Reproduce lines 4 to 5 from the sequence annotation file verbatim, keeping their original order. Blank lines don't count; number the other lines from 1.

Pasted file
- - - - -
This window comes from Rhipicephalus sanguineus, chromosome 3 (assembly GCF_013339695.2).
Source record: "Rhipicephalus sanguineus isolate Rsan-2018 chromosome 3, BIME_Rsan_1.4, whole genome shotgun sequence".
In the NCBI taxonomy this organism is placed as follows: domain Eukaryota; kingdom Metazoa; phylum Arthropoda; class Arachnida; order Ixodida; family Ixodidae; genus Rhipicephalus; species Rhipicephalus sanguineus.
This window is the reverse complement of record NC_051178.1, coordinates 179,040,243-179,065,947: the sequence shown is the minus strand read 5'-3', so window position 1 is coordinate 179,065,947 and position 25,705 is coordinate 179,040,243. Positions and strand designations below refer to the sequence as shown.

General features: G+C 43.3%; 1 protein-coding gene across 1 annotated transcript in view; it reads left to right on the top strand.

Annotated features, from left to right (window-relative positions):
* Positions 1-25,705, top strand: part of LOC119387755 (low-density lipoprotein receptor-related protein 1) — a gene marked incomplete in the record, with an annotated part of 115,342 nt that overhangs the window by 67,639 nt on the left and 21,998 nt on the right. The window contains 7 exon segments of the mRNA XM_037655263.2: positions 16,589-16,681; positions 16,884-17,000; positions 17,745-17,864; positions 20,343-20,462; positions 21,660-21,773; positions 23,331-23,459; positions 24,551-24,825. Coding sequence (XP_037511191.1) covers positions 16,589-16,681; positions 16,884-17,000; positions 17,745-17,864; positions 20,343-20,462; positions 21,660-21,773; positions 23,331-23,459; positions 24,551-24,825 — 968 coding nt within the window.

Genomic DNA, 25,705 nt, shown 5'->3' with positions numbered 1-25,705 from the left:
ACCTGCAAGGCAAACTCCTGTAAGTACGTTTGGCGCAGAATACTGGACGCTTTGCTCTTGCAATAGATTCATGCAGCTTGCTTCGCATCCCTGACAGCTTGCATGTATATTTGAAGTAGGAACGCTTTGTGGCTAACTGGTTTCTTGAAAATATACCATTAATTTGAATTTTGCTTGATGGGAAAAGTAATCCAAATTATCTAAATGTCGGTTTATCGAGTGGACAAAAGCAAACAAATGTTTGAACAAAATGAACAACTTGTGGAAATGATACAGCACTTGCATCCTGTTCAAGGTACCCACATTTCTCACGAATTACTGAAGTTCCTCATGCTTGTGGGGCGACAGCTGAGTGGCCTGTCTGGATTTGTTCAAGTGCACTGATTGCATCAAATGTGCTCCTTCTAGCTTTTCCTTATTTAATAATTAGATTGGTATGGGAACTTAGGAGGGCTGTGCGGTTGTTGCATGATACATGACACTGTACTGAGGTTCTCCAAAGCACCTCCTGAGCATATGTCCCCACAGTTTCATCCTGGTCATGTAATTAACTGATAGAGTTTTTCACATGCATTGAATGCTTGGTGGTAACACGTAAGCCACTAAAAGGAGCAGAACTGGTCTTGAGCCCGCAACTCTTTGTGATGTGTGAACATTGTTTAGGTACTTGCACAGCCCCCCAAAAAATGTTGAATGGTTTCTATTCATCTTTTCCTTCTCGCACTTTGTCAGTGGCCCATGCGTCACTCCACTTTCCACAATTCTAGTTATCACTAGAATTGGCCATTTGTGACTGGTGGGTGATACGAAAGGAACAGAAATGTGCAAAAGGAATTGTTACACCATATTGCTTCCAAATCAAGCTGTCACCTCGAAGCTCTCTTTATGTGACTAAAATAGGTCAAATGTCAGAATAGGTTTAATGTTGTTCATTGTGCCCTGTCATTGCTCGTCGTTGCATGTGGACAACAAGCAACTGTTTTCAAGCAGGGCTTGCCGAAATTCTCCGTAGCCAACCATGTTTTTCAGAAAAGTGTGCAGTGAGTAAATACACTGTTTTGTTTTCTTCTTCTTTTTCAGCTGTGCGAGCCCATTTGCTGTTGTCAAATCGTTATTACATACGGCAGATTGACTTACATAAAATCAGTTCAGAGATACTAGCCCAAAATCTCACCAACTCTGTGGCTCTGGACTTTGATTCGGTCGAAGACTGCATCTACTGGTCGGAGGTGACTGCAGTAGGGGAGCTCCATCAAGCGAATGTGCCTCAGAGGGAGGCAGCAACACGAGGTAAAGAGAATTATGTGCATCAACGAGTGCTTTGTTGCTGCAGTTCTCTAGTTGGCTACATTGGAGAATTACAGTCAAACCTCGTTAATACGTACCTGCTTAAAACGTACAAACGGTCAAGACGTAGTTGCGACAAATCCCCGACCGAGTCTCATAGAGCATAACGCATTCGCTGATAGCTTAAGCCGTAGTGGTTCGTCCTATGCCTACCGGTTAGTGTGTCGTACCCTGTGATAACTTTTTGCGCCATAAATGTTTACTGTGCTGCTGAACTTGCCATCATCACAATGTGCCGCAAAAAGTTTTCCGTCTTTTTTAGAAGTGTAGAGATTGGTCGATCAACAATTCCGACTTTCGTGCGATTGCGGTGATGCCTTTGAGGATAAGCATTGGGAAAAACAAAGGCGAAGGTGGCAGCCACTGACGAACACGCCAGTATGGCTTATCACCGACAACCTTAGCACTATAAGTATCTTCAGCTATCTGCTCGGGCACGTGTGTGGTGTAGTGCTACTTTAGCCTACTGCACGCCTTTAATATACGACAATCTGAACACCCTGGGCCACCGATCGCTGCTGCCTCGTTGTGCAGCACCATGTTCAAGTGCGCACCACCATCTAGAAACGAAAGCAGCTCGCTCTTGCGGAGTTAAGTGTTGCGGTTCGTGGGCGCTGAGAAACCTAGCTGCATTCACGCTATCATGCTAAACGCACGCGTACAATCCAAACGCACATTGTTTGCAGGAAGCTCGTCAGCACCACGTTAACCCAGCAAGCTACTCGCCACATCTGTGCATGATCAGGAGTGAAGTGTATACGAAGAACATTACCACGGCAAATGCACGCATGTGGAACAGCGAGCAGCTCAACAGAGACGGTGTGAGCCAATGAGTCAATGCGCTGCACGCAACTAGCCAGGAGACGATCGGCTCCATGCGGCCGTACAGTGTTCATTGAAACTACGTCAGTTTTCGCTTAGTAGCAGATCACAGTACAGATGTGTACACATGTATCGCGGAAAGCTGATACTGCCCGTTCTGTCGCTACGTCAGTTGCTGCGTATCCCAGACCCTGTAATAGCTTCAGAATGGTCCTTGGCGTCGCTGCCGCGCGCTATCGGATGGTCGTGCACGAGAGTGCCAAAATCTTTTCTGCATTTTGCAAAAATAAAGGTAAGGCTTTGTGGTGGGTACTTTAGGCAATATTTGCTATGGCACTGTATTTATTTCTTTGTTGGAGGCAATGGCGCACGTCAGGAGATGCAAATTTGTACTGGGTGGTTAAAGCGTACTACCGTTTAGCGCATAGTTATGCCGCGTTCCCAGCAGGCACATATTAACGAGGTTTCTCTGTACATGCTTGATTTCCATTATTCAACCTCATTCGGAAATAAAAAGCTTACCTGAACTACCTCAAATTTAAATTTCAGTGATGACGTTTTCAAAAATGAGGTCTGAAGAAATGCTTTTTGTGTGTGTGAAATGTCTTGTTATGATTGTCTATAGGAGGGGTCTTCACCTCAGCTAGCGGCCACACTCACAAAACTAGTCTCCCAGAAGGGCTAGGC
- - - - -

This window is the reverse complement of record NC_051178.1, coordinates 179,040,243-179,065,947: the sequence shown is the minus strand read 5'-3', so window position 1 is coordinate 179,065,947 and position 25,705 is coordinate 179,040,243. Positions and strand designations below refer to the sequence as shown.

General features: G+C 43.3%; 1 protein-coding gene across 1 annotated transcript in view; it reads left to right on the top strand.